Or would it not be foolish to claim that Buddha’s egalitarian compassionate religiosity, the contributions of Islamic tradition and heritage, and the philanthropic work of Christian saints have no role to play in the making of India? The tragedy is that today the ruling regime wants us to believe that it alone possesses the nation; it is the only protector, only defender, only moral guardian of the nation.
This confusion of the ruling ideology with nationalism is desperate; from the heavily engineered social media to the aggressive propaganda machinery – the message is communicated to all of us that to differ from the ruling ideology is to betray the nation; it is like becoming ‘anti-national’. See its danger. You are not just against the policies of the Modi government; you are against the nation itself. In other words, this is like stopping all alternative voices, all dissenting notes; this is like sanctifying the ruling ideology in the name of sacrosanct nationalism; this is like monopolizing the nation. And this is dangerous. Because it eliminates all alternative voices by creating an emotionally charged idea of loud nationalism. ‘I am a nationalist–a legitimate child of ‘Bharat Mata’; I cannot be wrong; if you disagree with me, you are destroying your nation!’ This thinking is absolutely monolithic containing the seeds of a fascist mindset.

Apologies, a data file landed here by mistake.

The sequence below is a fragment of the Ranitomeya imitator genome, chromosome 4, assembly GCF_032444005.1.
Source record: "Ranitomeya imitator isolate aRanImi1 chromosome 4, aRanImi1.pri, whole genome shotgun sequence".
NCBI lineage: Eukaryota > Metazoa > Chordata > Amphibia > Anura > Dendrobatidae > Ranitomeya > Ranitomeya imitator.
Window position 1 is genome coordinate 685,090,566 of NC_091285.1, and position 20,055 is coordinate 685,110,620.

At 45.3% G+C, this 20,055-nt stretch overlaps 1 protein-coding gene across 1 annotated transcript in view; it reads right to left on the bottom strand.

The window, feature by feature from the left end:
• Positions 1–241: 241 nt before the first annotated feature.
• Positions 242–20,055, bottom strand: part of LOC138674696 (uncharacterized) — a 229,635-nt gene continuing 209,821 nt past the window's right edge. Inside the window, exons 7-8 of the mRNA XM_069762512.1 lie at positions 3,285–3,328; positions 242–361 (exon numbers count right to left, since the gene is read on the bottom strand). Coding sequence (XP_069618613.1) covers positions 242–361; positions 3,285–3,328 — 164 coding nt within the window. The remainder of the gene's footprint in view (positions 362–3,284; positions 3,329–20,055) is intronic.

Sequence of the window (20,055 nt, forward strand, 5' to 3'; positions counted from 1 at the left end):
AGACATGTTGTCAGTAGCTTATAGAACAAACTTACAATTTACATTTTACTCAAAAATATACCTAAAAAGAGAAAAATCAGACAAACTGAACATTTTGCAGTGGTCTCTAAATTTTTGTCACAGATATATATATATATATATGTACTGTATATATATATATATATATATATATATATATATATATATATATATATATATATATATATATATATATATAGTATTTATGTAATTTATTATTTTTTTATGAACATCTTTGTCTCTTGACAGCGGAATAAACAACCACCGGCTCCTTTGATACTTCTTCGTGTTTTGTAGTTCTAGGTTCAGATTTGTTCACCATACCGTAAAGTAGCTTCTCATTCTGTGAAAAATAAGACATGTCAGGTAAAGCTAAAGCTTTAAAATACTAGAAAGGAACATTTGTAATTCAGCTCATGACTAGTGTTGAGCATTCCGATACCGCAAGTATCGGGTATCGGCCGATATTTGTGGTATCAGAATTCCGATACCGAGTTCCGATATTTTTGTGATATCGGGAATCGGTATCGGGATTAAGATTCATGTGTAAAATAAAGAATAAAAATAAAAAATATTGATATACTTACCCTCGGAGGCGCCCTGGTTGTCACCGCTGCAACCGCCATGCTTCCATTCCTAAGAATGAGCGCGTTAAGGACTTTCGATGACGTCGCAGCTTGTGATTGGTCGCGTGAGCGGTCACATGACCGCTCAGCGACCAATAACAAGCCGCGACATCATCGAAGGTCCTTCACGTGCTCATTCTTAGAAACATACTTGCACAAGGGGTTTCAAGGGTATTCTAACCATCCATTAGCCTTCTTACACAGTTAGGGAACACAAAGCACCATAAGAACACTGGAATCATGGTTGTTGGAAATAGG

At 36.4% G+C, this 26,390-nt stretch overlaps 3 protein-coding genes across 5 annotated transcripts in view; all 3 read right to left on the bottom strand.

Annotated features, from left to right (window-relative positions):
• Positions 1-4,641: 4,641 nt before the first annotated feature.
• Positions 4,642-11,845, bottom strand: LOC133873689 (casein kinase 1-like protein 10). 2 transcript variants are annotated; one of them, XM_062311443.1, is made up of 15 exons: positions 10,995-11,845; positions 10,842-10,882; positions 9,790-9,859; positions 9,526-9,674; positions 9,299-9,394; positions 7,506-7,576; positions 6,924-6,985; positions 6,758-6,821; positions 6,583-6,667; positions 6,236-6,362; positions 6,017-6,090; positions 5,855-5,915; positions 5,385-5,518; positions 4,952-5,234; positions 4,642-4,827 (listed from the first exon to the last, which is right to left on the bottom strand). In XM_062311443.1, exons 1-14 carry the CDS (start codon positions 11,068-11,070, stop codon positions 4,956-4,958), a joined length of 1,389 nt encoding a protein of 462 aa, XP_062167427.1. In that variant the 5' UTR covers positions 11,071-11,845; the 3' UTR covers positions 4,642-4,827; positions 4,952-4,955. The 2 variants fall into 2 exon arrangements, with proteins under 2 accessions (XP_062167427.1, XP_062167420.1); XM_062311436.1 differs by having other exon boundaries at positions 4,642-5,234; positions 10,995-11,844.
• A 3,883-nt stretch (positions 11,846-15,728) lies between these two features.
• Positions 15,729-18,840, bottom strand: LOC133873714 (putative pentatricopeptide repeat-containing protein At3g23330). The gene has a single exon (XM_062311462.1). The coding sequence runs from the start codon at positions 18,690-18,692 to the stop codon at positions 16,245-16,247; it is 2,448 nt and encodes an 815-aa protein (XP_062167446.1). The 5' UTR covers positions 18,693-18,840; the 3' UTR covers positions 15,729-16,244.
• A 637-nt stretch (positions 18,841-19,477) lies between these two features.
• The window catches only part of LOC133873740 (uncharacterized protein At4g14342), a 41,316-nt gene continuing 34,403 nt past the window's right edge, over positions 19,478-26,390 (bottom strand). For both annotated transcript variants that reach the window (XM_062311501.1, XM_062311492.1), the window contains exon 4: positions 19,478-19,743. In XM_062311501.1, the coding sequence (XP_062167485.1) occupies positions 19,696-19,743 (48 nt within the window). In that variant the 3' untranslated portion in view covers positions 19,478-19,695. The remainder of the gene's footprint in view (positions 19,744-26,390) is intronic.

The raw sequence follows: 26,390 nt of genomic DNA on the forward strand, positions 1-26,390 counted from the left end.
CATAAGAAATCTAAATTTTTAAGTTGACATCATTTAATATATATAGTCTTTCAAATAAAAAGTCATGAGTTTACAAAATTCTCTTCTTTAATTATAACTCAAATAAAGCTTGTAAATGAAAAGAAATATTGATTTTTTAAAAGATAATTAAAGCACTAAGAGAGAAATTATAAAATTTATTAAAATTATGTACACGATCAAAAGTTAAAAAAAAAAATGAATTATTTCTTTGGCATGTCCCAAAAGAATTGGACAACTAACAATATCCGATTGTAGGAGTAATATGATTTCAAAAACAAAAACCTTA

This is the time to generate a counter-argument. Even if we are not with the ruling ideology, we are no less patriotic; through our productive labour, creative practices, dissenting voices, humanistic struggles we too enrich the nation, add to its meanings and possibilities. Medha Patkar does it in her own way; a Christian missionary nursing the leprosy patients does it beautifully; a Muslim tailor designing the clothes for Bengali women during Durga Puja is recreating the nation. No, it is not just Mr. Modi or his over-dramatic defender Mr. Sambit Patra who is the only nationalist around; even the likes of Shashi Tharoor have legitimate space in this expanded canvas.
Complex dynamics of our social practices
What does it mean to be a ‘Hindu’? Does it mean that all Hindus constitute a shared/caring/inclusive community? Certainly not. Open your eyes, and feel the falsehood implicit in the idea of a shared Hindu community. Yes, I am a Hindu. However, this does by no means assure that Hindu real estate mafias would not cheat me. Or for that matter, is it possible to imagine that the Hindu Ambanis of the world would create a paradise for Hindu workers?